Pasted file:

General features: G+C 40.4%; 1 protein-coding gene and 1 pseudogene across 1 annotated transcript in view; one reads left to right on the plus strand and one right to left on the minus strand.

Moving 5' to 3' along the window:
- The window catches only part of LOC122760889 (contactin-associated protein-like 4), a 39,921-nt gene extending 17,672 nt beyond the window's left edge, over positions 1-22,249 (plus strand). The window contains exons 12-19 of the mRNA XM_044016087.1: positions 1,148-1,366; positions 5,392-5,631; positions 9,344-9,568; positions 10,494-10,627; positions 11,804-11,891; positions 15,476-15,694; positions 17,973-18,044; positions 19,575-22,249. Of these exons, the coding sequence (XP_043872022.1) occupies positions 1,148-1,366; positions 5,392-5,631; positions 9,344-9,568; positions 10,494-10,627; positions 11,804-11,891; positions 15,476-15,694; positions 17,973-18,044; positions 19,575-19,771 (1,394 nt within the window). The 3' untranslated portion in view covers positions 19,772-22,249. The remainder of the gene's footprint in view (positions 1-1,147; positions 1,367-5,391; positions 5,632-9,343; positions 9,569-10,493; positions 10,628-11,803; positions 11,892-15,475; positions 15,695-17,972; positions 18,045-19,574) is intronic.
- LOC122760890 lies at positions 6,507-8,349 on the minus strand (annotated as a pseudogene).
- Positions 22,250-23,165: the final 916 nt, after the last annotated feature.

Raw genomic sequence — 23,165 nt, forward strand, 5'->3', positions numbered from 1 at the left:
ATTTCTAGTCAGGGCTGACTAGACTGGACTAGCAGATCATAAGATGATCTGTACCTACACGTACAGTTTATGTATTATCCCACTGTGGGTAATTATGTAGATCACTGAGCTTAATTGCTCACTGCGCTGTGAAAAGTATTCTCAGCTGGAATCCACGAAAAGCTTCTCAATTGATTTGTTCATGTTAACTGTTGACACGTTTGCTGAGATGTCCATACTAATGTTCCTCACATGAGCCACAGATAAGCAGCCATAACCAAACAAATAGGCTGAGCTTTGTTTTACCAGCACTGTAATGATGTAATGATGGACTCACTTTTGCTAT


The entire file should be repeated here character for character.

General features: G+C 40.4%; 1 protein-coding gene and 1 pseudogene across 1 annotated transcript in view; one reads left to right on the plus strand and one right to left on the minus strand.

Moving 5' to 3' along the window:
- The window catches only part of LOC122760889 (contactin-associated protein-like 4), a 39,921-nt gene extending 17,672 nt beyond the window's left edge, over positions 1-22,249 (plus strand). The window contains exons 12-19 of the mRNA XM_044016087.1: positions 1,148-1,366; positions 5,392-5,631; positions 9,344-9,568; positions 10,494-10,627; positions 11,804-11,891; positions 15,476-15,694; positions 17,973-18,044; positions 19,575-22,249. Of these exons, the coding sequence (XP_043872022.1) occupies positions 1,148-1,366; positions 5,392-5,631; positions 9,344-9,568; positions 10,494-10,627; positions 11,804-11,891; positions 15,476-15,694; positions 17,973-18,044; positions 19,575-19,771 (1,394 nt within the window). The 3' untranslated portion in view covers positions 19,772-22,249. The remainder of the gene's footprint in view (positions 1-1,147; positions 1,367-5,391; positions 5,632-9,343; positions 9,569-10,493; positions 10,628-11,803; positions 11,892-15,475; positions 15,695-17,972; positions 18,045-19,574) is intronic.
- LOC122760890 lies at positions 6,507-8,349 on the minus strand (annotated as a pseudogene).
- Positions 22,250-23,165: the final 916 nt, after the last annotated feature.

Raw genomic sequence — 23,165 nt, forward strand, 5'->3', positions numbered from 1 at the left:
ATTTCTAGTCAGGGCTGACTAGACTGGACTAGCAGATCATAAGATGATCTGTACCTACACGTACAGTTTATGTATTATCCCACTGTGGGTAATTATGTAGATCACTGAGCTTAATTGCTCACTGCGCTGTGAAAAGTATTCTCAGCTGGAATCCACGAAAAGCTTCTCAATTGATTTGTTCATGTTAACTGTTGACACGTTTGCTGAGATGTCCATACTAATGTTCCTCACATGAGCCACAGATAAGCAGCCATAACCAAACAAATAGGCTGAGCTTTGTTTTACCAGCACTGTAATGATGTAATGATGGACTCACTTTTGCTAT